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State housing issues addressed in exhibition

This Home is Occupied - State housing issues addressed in exhibition

State housing has been a part of the history of New Zealand for over a century. State housing is one of this country’s major assets. It has, for most of its history, been a source of pride for New Zealanders.

The exhibition This Home is Occupied deals with issues surrounding social housing in New Zealand. It came about through ST PAUL St Gallery’s 2014 Research Fellowship, which is held by Kyoto-based Sakiko Sugawa, a cultural worker concerned with issues of social justice.

The exhibition This Home is Occupied provides access to resources about the historical background of the government’s provision of housing, changes to legislation and recent media coverage of tenant evictions.

Renowned documentary filmmaker Briar March has lent footage from her current work in progress focusing on the redevelopment and evictions in Glen Innes, Auckland.

Since 1905, when the policy was first introduced, the idea of state housing has significantly shifted alongside changes of government. It has moved from an initiative to provide workers with the opportunity to own and live in homes that they would otherwise be unable to afford, to a way of accommodating the needs of those unable to partake in the increasingly unaffordable private housing market.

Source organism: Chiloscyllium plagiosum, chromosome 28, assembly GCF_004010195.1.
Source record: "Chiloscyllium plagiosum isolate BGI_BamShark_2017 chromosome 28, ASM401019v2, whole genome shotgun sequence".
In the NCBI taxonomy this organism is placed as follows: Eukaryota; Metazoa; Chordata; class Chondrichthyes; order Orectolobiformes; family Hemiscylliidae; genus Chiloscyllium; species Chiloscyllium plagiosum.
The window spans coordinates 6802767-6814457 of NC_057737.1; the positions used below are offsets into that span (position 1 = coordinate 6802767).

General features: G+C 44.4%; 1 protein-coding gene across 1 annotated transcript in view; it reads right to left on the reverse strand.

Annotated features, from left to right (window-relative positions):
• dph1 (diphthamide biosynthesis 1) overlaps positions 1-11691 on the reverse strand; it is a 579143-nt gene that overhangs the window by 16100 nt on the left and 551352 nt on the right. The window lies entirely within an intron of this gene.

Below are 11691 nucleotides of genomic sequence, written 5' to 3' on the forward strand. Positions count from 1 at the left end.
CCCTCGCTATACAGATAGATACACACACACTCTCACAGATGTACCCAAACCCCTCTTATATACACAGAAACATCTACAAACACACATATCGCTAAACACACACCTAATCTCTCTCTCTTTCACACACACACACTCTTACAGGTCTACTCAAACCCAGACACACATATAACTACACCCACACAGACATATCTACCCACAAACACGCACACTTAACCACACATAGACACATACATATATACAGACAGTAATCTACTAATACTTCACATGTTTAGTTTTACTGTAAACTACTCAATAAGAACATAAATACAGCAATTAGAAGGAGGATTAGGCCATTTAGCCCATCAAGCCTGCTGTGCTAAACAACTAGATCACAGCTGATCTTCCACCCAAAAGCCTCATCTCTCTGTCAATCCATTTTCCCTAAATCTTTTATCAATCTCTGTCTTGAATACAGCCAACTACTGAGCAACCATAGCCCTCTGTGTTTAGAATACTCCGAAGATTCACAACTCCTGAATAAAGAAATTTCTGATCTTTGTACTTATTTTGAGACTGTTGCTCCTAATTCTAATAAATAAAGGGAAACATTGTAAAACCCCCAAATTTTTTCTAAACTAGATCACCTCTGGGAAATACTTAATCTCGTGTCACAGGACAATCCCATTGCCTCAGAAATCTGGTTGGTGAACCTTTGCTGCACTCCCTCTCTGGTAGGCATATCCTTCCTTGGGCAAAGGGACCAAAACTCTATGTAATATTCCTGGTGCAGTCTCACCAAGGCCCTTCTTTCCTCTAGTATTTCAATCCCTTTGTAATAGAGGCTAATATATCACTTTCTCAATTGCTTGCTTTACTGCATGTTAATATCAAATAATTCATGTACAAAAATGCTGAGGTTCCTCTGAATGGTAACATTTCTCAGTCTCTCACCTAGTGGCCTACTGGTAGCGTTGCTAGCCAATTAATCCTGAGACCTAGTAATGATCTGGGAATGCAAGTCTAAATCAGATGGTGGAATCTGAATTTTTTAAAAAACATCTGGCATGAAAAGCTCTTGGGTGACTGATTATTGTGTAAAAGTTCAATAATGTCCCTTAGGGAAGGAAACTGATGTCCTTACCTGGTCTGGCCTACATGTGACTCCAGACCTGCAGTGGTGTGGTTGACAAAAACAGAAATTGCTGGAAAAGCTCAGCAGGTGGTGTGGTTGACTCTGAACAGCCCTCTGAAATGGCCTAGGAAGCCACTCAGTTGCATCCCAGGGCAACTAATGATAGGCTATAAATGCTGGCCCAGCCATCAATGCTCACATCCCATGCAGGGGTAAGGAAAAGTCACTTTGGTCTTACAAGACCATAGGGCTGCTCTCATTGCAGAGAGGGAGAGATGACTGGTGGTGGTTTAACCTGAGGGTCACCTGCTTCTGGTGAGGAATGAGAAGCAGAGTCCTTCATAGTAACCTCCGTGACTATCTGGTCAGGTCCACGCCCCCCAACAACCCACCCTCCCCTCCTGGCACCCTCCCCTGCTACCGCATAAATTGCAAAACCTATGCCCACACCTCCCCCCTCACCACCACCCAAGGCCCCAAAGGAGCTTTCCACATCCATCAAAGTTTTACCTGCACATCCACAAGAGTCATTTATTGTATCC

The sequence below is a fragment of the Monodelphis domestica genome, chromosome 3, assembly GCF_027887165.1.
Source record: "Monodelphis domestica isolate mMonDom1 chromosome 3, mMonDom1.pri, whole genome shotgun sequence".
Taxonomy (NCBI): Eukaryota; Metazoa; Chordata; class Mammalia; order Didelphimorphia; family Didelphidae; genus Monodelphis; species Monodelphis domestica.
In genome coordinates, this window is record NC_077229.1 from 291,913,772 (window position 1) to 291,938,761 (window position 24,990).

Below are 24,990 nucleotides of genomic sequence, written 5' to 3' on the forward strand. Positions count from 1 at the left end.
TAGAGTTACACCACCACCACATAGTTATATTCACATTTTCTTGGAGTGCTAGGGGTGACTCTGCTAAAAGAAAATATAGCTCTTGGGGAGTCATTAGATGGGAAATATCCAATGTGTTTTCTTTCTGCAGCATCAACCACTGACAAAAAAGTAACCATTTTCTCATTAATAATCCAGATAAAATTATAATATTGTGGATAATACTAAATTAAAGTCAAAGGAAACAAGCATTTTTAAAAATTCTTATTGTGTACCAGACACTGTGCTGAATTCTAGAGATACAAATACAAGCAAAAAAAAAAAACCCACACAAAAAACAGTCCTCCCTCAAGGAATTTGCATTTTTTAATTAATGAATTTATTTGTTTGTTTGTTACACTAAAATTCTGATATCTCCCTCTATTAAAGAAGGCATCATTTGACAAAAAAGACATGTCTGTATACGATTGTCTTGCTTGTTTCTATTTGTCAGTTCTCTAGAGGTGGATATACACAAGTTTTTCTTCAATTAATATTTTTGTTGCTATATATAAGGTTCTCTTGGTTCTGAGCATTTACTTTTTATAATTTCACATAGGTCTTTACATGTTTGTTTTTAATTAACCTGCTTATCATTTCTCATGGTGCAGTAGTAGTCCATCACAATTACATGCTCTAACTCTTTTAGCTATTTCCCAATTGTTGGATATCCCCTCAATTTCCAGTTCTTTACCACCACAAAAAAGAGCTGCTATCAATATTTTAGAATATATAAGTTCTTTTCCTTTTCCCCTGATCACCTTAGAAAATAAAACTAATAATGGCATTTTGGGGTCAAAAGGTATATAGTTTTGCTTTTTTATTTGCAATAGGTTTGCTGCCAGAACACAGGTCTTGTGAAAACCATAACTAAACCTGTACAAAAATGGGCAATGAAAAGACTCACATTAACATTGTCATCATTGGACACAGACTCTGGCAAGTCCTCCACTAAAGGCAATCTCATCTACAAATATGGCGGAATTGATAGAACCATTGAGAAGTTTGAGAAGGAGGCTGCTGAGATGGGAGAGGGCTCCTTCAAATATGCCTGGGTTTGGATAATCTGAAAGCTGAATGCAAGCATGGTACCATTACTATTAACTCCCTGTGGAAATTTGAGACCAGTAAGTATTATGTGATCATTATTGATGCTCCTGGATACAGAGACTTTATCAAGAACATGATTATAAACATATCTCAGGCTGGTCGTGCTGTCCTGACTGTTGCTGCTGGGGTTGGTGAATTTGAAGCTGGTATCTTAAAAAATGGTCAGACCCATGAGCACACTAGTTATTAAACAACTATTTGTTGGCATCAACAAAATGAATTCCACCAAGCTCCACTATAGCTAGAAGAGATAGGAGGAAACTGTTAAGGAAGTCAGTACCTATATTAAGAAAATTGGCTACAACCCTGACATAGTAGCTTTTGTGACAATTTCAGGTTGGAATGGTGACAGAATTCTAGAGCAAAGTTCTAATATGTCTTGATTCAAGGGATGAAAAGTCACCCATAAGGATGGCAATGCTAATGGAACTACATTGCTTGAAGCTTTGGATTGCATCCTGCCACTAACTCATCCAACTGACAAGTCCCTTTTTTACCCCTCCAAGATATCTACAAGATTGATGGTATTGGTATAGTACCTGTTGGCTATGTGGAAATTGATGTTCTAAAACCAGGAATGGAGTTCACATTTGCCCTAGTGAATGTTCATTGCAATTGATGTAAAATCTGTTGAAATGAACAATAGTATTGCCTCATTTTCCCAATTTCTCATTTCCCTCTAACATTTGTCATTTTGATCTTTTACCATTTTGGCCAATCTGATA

Sugawa’s project in Auckland involves accompanying a group of young activists who are involved with the Tamaki Housing Group. The exhibition is just one outcome of this relationship, and came about with resources provided by members of the Tamaki Housing Group.

Ends.

Notes for Editors
What: This Home is Occupied exhibition
Exhibition dates: 30 May – 25 July 2014
Where: AUT University’s ST PAUL St Gallery, 40 ST Paul St, Auckland City
More information: www.stpaulst.aut.ac.nz

Established in 2004, ST PAUL St Gallery is a suite of purpose-built galleries and project spaces run by the School of Art and Design, AUT University. The Gallery is dedicated to the development of contemporary art and design through an international programme of exhibitions, events, symposia and publications. ST PAUL St Gallery embraces one of the primary instructions for universities in the New Zealand Education Act, that they “accept a role as critic and conscience of society.”

Sakiko Sugawa, a cultural worker and thinker, is usually based in Kyoto, where she co-founded and continues to work for Social Kitchen, 21st Century Social & Cultural Center.
The 2014 St Paul St Research Fellowship is the first in a series open dialogue-based projects, and aims to investigate the role of the cultural worker as a contributing member in community groups working for social justice, environmental issues and equal urban development.

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